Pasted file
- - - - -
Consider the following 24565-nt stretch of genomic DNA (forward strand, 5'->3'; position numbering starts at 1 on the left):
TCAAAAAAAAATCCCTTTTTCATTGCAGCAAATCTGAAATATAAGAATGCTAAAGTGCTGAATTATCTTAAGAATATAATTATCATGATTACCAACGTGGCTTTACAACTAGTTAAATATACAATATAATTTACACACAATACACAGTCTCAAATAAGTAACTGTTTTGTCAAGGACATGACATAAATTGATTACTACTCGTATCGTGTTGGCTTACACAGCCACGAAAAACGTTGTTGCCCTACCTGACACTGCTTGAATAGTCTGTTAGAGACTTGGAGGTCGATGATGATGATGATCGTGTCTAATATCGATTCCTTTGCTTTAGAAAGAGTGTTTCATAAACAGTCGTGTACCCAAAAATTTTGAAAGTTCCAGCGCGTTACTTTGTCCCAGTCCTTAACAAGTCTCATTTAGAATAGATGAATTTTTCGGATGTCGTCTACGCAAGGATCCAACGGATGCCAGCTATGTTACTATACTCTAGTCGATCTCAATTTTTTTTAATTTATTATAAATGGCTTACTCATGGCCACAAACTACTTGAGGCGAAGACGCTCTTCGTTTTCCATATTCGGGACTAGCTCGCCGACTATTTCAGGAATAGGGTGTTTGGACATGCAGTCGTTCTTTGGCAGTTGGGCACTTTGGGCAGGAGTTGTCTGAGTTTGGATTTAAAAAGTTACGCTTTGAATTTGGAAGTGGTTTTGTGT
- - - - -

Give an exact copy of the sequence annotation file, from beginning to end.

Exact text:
Consider the following 24565-nt stretch of genomic DNA (forward strand, 5'->3'; position numbering starts at 1 on the left):
TCAAAAAAAAATCCCTTTTTCATTGCAGCAAATCTGAAATATAAGAATGCTAAAGTGCTGAATTATCTTAAGAATATAATTATCATGATTACCAACGTGGCTTTACAACTAGTTAAATATACAATATAATTTACACACAATACACAGTCTCAAATAAGTAACTGTTTTGTCAAGGACATGACATAAATTGATTACTACTCGTATCGTGTTGGCTTACACAGCCACGAAAAACGTTGTTGCCCTACCTGACACTGCTTGAATAGTCTGTTAGAGACTTGGAGGTCGATGATGATGATGATCGTGTCTAATATCGATTCCTTTGCTTTAGAAAGAGTGTTTCATAAACAGTCGTGTACCCAAAAATTTTGAAAGTTCCAGCGCGTTACTTTGTCCCAGTCCTTAACAAGTCTCATTTAGAATAGATGAATTTTTCGGATGTCGTCTACGCAAGGATCCAACGGATGCCAGCTATGTTACTATACTCTAGTCGATCTCAATTTTTTTTAATTTATTATAAATGGCTTACTCATGGCCACAAACTACTTGAGGCGAAGACGCTCTTCGTTTTCCATATTCGGGACTAGCTCGCCGACTATTTCAGGAATAGGGTGTTTGGACATGCAGTCGTTCTTTGGCAGTTGGGCACTTTGGGCAGGAGTTGTCTGAGTTTGGATTTAAAAAGTTACGCTTTGAATTTGGAAGTGGTTTTGTGT